The scandals which have arisen over the pay of company directors concern not so much excessive rewards for success but huge payoffs for failure. At Marconi, Lord Simpson had a watertight contract and collected a substantial sum when he was forced out earlier this year – even though he had presided over the near collapse of the company and the loss of thousands of jobs. The share price dropped from £12 to just 13p as a result of his stewardship.
Lord Simpson's good fortune was nothing unusual. But his high-profile example of executive greed has finally persuaded the government to give shareholders more power to curb the "heads I win, tails you lose" treatment of directors' pay.
I should say moral suasion rather than power. Shareholders still won't be able to veto the pay packets of individual directors, nor to dismiss them without a penny when their fault is one of poor management rather than anything criminal. But shareholders will be given additional information about directors' contracts and will have a chance at annual meetings to express their opinions on the board's remuneration.
How well might this work? Boards will be required to publish a separate report on their own pay. They will have to explain to shareholders their procedures for setting their own salaries, the role of the remuneration committee and the criteria for any long term incentive schemes together with graphs showing how the company's performance has turned out in relation to these tests. In addition, details will be given of each directors' remuneration package in the preceding financial year.
In matters of corporate governance, disclosure is a powerful technique. It strengthens the power of non-executive directors in relation to the executive members of the board. "I do sympathise with you, old chap," says the non-exec to the grasping managing director "but you do realise that if we accepted your demands in full then we would have to disclose two company cars, your wife's clothes allowance for corporate entertaining and the membership fees for your golf club near your holiday house in Portugal. And I am not certain that shareholders would be impressed, would they?"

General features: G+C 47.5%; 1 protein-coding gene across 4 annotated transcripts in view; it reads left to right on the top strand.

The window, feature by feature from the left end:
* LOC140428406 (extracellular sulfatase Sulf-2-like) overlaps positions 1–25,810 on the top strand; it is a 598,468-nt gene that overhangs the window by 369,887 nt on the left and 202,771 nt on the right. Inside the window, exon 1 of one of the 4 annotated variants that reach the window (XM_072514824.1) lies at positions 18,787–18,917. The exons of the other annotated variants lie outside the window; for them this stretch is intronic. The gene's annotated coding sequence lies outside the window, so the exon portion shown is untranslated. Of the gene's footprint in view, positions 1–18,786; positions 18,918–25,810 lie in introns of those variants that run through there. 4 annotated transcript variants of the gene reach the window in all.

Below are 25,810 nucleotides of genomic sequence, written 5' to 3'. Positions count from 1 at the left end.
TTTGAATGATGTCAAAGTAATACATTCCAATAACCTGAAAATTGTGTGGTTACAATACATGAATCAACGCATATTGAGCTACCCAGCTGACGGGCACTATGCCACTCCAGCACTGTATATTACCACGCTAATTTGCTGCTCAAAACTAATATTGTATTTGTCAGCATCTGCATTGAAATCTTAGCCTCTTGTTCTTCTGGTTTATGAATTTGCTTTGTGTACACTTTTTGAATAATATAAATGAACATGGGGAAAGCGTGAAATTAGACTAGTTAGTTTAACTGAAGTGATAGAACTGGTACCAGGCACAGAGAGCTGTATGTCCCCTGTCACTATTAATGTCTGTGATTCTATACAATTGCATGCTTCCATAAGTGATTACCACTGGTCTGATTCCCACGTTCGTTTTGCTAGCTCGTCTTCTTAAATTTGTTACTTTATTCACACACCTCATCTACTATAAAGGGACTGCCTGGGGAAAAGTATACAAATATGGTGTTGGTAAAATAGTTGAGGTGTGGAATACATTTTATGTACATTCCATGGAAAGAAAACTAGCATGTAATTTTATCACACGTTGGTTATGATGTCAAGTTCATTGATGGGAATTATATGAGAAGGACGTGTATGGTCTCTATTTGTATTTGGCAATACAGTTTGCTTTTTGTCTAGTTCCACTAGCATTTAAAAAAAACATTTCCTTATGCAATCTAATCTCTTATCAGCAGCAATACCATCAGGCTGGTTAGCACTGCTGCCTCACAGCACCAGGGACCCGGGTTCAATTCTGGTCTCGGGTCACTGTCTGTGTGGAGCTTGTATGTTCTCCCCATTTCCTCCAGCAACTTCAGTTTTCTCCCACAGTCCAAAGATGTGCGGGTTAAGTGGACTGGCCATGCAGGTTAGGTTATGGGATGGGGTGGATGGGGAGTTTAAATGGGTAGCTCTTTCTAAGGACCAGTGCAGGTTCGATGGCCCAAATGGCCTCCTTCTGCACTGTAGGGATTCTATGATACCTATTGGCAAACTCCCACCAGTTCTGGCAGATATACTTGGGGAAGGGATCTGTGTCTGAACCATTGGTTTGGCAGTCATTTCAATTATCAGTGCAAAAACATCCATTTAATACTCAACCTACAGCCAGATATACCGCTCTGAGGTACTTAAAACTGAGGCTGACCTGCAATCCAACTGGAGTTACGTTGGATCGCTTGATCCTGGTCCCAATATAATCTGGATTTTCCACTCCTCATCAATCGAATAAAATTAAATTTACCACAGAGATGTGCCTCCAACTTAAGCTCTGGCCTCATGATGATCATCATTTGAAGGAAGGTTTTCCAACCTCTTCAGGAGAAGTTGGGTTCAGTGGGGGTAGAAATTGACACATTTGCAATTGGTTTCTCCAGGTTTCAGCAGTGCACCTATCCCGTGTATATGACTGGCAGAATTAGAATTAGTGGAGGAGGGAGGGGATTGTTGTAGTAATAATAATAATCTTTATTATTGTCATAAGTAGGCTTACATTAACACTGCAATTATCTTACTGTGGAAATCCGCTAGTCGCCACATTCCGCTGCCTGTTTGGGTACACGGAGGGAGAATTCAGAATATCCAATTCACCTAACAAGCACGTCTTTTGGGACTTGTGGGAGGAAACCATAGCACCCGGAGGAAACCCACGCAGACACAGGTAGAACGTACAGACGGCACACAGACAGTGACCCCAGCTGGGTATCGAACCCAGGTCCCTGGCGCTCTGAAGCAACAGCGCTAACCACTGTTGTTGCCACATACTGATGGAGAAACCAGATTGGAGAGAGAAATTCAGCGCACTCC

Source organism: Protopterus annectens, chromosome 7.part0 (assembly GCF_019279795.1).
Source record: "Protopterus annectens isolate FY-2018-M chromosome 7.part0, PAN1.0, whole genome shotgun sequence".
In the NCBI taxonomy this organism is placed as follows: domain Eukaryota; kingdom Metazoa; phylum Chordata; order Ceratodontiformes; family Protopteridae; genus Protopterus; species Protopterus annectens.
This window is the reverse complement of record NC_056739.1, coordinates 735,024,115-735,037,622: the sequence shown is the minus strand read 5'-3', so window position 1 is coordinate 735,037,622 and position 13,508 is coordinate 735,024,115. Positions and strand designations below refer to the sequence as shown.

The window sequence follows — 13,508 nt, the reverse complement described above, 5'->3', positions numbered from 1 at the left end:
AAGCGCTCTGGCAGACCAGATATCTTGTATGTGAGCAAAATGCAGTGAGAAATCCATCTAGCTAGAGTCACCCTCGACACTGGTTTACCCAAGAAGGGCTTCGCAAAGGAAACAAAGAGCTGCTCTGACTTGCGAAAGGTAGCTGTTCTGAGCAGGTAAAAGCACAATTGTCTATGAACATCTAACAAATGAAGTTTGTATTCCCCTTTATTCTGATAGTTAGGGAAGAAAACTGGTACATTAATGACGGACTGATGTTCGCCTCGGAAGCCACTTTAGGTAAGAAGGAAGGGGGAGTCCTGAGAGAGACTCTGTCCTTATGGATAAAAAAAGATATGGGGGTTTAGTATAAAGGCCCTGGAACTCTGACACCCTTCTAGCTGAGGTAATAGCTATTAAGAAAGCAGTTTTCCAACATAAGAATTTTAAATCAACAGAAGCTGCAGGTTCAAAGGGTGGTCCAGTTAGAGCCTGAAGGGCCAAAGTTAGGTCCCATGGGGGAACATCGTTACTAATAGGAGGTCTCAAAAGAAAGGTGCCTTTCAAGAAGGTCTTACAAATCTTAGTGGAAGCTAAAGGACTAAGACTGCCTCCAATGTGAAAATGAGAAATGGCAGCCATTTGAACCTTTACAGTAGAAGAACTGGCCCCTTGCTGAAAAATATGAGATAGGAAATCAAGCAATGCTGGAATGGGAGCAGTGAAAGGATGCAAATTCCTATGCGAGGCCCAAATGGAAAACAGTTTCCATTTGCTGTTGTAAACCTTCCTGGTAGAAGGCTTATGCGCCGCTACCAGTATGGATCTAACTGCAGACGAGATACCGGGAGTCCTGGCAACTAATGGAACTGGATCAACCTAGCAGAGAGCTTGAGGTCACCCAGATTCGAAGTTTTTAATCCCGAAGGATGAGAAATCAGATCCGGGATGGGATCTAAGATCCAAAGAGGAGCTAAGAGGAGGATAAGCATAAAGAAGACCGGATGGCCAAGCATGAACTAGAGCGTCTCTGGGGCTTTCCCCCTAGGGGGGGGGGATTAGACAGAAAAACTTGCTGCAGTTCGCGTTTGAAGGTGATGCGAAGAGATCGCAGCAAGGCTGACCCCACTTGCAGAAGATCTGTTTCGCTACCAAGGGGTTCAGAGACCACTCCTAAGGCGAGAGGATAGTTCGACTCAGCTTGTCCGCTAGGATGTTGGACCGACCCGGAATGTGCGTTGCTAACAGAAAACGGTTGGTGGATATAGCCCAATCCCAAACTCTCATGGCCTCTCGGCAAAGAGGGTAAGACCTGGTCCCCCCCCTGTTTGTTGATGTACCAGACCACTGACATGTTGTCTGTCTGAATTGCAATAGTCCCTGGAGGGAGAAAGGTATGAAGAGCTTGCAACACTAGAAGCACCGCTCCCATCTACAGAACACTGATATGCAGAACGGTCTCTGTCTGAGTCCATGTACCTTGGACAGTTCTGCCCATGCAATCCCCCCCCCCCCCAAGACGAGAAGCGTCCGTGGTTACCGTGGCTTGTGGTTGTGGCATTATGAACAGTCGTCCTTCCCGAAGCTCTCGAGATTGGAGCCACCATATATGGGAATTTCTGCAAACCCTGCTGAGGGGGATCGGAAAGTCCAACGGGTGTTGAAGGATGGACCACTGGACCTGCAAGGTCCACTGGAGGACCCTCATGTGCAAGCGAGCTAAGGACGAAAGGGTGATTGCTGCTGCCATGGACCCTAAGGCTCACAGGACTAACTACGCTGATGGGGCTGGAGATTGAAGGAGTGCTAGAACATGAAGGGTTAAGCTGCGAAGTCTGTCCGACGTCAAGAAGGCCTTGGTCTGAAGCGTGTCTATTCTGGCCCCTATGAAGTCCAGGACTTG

For the final stage in the new procedure would be the tabling of a resolution asking for acceptance of the remuneration report at the annual meeting. Much more detail would be available than ever before. Even so, the vote on this resolution would only be advisory. Shareholders would be asked to approve the report itself rather than individual arrangements. They wouldn't be able to reduce the fees of any individual director then and there.
Suppose, however, that shareholders declined to back the report on directors' remuneration. In one sense, nothing significant would have happened. Board members would still receive their salaries at the end of the month. Yet a rejection by shareholders would be a devastating event. I don't see how the chair of the board would be able to continue in such circumstances. For shareholders would have expressed no confidence in the way they had carried out an important part of their duties. All the non-executive directors must resign in such an eventuality. This is a nightmare scenario, which is why, of course, it would never be allowed to happen.
It is important to be clear, however, what these new powers would achieve and what they won't touch. They would bring to an end well-padded contracts, replete with ingenious perquisites. The test would be: what would this clause look like in the cold light of the annual general meeting? Excesses would be struck out. Good.
But what would happen when the pay arrangements are conventional and the chief executives does badly. In these circumstances it is extremely hard to make out a case that would stand up in the courts to the effect that the director had broken the terms of his or her contract. So many extraneous circumstances can be brought into play. So many board minutes can show that the chief executive's action received full approval at the time. So many other people can share the blame; so many plausible excuses; so much that is outside the control of any chief executive, however powerful. The Lord Simpsons would still get substantial payoffs.
That is, unless the bulk of chief executives' pay in the future, perhaps up to 90 per cent, becomes unambiguously linked to the performance of the company.
About a quarter of Lord Simpson's pay last year was a conditional bonus in this sense. But it would be possible to devise contracts which would make a clearer and more significant relationship between salary and shareholders interests. Objective criteria would be set and agreed. To compensate for the increased risks, pay for an excellent outcome would have to rise even higher. But if that is what shareholders in British companies would like, they had better start saying so loudly and clearly. Legislation can only do so much.Reuse content